Don’t Let Your Donors Disappear: Stewardship Strategies to Improve Retention

March 20th, 2023

Do you think your organization does a good job at saying “Thank You”? But, more importantly, do your donors think you do a good job?  

With donor retention rates steadily declining, experience says most organizations could be better at making their donors feel appreciated.  

Sure, times are tough, money is tight, and acknowledgments can be expensive, but recruiting new donors is also costly, and cultivating valuable multi-year donors takes, well, multiple years! That’s why retaining as many donors as possible is even more important.  

Donors are forgiving, but only to a point, and as the drumbeat of solicitations increases and the quality of our gratefulness decreases, organizations may be reaching that critical tipping point.  

So rather than a “one-and-done” mentality with your acknowledgments, try innovative and creative ways to give donors a fully integrated, cross-channel, comment-worthy “Thank You” experience.  Here are seven ideas to help you rethink your donor relations to achieve memorable status.

  1. Invest in Success. It’s unreasonable to keep churning out thank yous on the cheap and expect unfettered love and loyalty from our donors. From postage treatment to the timeliness, each misstep in the thanking process chips away at the level of gratefulness shown for donors’ gifts. Use first-class postage, and tighten up the turnarounds. Show the donors their gift was worthy of a timely acknowledgment. 
  2. Don’t Line Item Acknowledgements. It’s hard not to look at an expense from an acknowledgment program and wonder how you could lower the cost. However, when it shows up separately, we consider it a pure expense unrelated to the line items in the revenue-generating programs. So instead,  show the cost of acknowledgments as an appeal, renewal, acquisition, or other program expense. You’ll be less likely to tinker with the costs when they are tied to the revenue.   
  3. Multi-Thanks. Thank yous should not be “one and done,” especially if your donor is making a significant gift. You should show them you think they’re special, and that their donation is greatly appreciated. Your donor will expect the first thank you, but you’ll make a bigger impression when you go beyond the norm and thank them again for that special gift with a phone call, handwritten note, or personal email.   
  4. Mix It Up. Thank yous can extend beyond the channel that secured the gift. If you send an email ask, follow up with a phone call (or text if they have opted in). If you send a mail ask, send an email. Adding a special touch to your email, like a personalized video, makes the thank you memorable.  The key is to integrate your thank yous and break the routine of what the donor expects to capture the donor’s attention, so they know how much you appreciate them.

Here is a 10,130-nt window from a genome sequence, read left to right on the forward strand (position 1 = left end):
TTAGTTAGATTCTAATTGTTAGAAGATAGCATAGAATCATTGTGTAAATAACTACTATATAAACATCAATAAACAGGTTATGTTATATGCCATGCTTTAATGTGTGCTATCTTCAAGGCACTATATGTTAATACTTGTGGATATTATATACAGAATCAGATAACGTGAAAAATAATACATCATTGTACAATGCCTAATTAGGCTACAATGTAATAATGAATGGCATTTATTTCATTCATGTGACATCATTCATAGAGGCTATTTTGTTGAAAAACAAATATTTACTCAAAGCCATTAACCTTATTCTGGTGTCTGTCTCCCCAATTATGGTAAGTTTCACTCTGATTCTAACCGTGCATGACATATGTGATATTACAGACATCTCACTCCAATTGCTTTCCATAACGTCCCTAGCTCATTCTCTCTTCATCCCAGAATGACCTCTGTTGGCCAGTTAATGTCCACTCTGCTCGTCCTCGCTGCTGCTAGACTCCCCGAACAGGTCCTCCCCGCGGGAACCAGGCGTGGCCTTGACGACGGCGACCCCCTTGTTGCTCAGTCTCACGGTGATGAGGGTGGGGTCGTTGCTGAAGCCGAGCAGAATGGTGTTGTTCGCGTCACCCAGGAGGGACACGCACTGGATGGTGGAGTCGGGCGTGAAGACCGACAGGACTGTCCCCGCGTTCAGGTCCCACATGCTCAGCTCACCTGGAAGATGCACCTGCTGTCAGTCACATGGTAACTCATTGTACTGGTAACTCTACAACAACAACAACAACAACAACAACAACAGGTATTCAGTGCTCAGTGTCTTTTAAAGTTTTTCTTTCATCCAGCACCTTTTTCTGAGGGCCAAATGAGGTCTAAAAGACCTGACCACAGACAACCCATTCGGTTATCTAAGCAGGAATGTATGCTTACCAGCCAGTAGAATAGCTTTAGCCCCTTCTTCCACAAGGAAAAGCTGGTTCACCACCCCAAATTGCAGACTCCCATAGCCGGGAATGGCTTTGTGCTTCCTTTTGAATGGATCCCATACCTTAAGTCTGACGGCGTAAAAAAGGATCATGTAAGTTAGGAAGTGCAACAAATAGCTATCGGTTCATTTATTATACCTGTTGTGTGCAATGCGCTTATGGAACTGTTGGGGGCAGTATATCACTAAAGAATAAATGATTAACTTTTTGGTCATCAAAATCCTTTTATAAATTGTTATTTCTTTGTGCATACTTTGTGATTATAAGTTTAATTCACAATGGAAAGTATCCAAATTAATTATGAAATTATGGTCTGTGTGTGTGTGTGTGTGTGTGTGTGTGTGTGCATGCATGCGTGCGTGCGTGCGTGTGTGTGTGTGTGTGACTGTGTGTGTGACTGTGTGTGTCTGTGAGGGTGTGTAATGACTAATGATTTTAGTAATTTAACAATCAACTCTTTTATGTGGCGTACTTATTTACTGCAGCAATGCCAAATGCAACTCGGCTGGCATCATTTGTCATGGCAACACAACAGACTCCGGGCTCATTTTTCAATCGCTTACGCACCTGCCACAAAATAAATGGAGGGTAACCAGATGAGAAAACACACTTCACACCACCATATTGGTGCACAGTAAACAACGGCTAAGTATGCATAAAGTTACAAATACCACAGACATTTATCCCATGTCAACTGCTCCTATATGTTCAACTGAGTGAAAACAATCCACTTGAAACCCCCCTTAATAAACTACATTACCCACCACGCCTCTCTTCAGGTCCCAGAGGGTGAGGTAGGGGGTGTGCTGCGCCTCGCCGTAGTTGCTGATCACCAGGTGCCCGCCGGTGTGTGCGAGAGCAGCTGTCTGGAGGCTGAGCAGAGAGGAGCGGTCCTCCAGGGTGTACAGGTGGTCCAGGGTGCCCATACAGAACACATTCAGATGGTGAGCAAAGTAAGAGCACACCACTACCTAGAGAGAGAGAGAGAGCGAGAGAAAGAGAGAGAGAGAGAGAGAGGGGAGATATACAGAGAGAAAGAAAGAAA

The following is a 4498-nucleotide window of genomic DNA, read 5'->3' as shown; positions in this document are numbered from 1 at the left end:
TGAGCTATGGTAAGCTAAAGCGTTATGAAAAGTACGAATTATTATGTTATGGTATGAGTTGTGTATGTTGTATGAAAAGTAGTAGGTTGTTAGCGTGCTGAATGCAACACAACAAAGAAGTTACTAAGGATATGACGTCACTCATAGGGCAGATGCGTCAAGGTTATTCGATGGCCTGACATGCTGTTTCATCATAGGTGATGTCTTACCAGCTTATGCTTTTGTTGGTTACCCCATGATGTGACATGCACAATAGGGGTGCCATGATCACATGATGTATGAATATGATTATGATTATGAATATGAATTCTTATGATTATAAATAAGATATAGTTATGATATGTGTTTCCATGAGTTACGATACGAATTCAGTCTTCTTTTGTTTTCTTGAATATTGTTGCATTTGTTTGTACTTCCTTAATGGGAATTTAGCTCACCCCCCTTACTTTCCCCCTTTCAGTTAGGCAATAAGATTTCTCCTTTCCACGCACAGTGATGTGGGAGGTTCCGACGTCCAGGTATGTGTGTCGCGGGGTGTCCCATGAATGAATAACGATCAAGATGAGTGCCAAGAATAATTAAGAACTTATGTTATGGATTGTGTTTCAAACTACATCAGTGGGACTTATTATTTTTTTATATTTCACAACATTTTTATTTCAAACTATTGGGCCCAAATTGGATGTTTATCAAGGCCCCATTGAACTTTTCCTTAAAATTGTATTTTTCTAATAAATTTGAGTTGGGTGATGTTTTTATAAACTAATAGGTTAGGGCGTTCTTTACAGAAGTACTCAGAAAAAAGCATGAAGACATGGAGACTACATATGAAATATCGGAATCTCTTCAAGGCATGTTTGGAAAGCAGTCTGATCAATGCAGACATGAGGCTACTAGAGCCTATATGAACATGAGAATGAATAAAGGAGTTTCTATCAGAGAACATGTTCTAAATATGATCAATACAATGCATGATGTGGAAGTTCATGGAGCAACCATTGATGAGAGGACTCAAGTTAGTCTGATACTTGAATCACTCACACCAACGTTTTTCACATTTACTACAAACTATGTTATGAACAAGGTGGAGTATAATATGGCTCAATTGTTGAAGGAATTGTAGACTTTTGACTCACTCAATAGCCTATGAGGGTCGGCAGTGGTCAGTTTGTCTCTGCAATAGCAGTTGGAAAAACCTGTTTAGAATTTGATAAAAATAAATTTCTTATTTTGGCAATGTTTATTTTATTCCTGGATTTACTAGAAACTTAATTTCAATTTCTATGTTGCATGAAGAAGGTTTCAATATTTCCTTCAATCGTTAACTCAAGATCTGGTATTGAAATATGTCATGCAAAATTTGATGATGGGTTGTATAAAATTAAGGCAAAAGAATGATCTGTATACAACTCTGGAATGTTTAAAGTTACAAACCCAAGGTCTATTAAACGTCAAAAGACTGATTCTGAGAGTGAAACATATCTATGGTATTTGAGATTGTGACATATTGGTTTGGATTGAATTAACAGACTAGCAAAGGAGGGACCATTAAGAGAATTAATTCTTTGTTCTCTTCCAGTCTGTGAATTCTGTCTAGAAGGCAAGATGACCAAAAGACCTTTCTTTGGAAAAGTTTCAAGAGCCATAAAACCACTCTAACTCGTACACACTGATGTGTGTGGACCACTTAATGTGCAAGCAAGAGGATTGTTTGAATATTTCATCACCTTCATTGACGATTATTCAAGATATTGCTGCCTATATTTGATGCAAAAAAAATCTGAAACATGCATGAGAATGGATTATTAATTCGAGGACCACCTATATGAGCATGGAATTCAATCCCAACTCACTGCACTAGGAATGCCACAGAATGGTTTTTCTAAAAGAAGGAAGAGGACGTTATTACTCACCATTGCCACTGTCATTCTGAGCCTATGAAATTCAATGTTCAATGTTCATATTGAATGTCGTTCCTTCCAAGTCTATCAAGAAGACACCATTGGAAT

5. Be Genuinely Grateful. Your donor has just acted out of pure kindness – they sent you a donation to further your mission. Consider what those funds mean to your organization and express that sentiment in your thank you letters, emails, and phone calls.  
  6. Inspire More Greatness. Upgrades and major gifts don’t just happen because we send the perfect appeal or “graduate” the donor to the major gifts department. They happen because the donor felt inspired by what else they could do and what else the organization could do. So no matter the channel, make your note of thanks to encourage further.
  7. Keep It Fresh. Change up the copy on your thank you letters and emails periodically. Have a thank you letter signed by a client being served, a parent of a child, or even a rescue animal your organization saved instead of the CEO or Development Director. When available, include leftover decals or magnets used in acquisition as special inserts in letters. If sending an email thank you, include a link to special photos or videos showing how the money is being used. Be creative, and your thank you will be memorable.


As fundraising becomes more expensive and capturing your donor’s attention becomes harder, don’t squander any moment to create a better donor experience and let your donor know how much they mean to your organization!  


Category: Resources